How to Prevent Eye Strain This School Year

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Last updated on January 16th, 2020 at 12:58 pm

A fourth of children in school require glasses or contact lenses to correct vision problems that often go undetected, reports the American Optometric Association (AOA). Since many eye health problems are left untreated, issues like eye strain can become increasingly worse overtime. 

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Source: Stuart Miles via FreeDigitalPhotos.net

Cause of Eye Strain in Children

Children often find it difficult to adapt to increasing demands at school, which often require them to read finer text and study for longer periods of time, explains the AOA.

There are several other factors that make children more prone to eye strain:

  • –Vision problems: Parents often wait for their kids to tell them if they’re experiencing vision problems. However, children are usually unable to recognize blurred vision as a problem, instead accepting it as normal. Without treatment, conditions such as nearsightedness, farsightedness, and astigmatism can lead to eye strain.
  • –Video and computer gamesMany children play computer games daily without noticing if their eyes are becoming tired.
  • –Light conditions: Children may experience symptoms when working or reading under a dim light.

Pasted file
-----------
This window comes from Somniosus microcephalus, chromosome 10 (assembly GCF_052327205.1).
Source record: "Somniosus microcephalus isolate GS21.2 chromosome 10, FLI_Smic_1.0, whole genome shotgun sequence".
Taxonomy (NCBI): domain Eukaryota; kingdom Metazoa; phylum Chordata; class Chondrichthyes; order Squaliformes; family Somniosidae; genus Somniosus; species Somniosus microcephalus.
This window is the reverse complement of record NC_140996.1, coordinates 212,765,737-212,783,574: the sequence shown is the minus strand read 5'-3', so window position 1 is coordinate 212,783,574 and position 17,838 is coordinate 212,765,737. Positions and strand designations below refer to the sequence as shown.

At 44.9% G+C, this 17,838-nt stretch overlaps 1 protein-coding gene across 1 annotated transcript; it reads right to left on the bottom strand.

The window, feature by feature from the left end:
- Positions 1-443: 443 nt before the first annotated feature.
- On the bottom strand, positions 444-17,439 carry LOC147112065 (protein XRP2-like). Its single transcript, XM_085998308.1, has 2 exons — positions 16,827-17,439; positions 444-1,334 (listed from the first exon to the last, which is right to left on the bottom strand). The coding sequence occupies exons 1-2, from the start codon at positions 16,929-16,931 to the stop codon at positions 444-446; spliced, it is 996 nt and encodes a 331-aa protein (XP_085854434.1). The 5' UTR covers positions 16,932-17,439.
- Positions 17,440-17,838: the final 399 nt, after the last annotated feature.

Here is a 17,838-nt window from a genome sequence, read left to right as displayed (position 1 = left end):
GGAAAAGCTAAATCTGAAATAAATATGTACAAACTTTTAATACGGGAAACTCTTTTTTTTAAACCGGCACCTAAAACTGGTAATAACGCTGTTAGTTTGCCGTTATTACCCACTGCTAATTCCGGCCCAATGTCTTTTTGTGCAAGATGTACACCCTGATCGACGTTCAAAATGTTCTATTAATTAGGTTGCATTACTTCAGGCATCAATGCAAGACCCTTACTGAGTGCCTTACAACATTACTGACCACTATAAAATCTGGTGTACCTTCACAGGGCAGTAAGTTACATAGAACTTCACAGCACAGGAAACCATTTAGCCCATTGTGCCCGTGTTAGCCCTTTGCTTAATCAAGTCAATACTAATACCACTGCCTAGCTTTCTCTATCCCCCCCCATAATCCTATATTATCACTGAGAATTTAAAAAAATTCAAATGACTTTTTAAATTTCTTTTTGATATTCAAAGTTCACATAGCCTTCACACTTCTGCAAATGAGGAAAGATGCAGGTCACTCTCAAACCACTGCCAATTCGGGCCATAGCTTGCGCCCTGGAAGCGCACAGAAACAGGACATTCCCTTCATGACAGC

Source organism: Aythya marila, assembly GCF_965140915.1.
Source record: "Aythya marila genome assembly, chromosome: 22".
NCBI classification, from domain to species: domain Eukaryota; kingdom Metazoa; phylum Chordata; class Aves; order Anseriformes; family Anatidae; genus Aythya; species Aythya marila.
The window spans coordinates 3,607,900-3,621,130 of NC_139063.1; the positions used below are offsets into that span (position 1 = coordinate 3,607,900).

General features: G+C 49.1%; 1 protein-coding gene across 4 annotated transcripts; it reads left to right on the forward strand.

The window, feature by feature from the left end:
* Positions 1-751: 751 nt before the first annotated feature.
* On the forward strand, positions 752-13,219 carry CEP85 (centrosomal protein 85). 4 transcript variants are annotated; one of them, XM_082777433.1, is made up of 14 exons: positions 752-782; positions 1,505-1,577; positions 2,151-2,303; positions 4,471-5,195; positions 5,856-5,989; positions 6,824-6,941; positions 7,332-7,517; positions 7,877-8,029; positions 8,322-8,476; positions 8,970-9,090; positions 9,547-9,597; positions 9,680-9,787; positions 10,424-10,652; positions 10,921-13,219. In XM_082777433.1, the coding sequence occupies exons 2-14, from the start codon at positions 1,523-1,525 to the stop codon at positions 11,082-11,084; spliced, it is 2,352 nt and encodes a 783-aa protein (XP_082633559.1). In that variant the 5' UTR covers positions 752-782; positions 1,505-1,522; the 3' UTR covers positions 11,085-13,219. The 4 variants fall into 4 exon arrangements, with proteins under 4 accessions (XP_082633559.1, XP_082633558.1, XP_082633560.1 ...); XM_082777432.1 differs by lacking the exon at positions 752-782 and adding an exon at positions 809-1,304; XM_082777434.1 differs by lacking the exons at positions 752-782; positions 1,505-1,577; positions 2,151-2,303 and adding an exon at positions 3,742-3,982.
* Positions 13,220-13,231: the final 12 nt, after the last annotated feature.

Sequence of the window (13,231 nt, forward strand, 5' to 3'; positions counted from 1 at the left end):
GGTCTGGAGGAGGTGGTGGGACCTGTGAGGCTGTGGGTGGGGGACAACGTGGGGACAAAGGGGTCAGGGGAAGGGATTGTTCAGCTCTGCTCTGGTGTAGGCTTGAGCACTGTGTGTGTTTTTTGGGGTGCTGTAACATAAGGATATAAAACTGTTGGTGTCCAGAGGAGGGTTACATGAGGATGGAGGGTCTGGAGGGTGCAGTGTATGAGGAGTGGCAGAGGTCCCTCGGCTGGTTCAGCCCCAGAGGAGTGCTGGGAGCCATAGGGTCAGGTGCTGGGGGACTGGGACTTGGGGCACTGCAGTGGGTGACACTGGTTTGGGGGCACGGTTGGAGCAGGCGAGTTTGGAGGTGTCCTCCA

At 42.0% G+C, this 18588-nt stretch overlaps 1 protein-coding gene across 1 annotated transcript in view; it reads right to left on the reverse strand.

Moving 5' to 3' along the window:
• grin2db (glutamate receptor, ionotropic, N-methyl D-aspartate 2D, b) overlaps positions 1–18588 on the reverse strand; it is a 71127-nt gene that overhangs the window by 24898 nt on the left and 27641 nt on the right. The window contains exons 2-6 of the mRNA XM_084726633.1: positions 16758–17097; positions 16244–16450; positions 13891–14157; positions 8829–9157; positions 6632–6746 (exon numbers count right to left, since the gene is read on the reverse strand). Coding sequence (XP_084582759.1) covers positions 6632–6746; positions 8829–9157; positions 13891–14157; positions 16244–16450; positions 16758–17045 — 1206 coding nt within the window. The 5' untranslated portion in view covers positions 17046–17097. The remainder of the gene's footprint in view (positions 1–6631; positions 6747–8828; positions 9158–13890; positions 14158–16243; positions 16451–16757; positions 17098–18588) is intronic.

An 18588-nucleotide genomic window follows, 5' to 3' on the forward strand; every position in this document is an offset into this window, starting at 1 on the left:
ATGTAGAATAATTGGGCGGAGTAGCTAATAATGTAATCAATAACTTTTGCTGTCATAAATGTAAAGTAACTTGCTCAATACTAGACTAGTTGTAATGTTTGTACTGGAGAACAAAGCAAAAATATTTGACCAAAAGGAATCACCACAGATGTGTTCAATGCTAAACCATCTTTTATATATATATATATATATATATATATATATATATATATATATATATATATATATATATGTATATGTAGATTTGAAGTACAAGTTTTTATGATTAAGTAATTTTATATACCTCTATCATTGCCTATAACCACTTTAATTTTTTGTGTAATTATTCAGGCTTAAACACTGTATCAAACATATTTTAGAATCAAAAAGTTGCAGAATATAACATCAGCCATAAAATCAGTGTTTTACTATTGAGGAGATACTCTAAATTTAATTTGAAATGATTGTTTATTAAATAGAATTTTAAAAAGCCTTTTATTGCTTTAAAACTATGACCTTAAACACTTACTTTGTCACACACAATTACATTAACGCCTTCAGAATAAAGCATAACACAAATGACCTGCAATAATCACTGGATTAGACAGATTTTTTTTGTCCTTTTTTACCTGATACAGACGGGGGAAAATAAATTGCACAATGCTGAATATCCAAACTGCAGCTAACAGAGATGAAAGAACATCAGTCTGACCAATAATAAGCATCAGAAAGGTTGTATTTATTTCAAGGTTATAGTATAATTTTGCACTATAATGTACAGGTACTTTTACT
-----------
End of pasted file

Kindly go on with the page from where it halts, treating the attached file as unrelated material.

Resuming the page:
• –UV rays: It is also possible to suffer from eye strain when spending time outdoors, especially if children lack sunglasses with proper UV protection.

Symptoms of Eye Strain

Common symptoms of eyestrain in children, according to Optometrist, include:

  • –Discomfort
  • –Headaches
  • –Tired eyes
  • –Blurred vision
  • –Squinting
  • –Watery eyes
  • –Light sensitivity
  • –Dry eyes

Luckily, there are some ways you can help prevent eye strain in your children.

  • — Take breaks: How Stuff Works recommends reminding children to blink frequently and take breaks by focusing on a distant object every 15 to 30 minutes.
  • –Use artificial tears: You can use eye drops that are free of preservatives as often as you like to relieve your kids of dry eyes, reports Mayo Clinic. However, steer clear of artificial tears that reduce redness as these can aggravate symptoms.
  • –Improve air quality: Consider installing a humidifier and lowering the thermostat in areas where your kids do homework.
  • –Wear appropriate eyewear: Make sure your kids always wear glasses or contact lenses with an up-to-date prescription when they’re working on homework or looking at a screen.

Wearing sunglasses can also help prevent vision problems. Contact us at Real Kids for more information about finding the perfect pair for your child.

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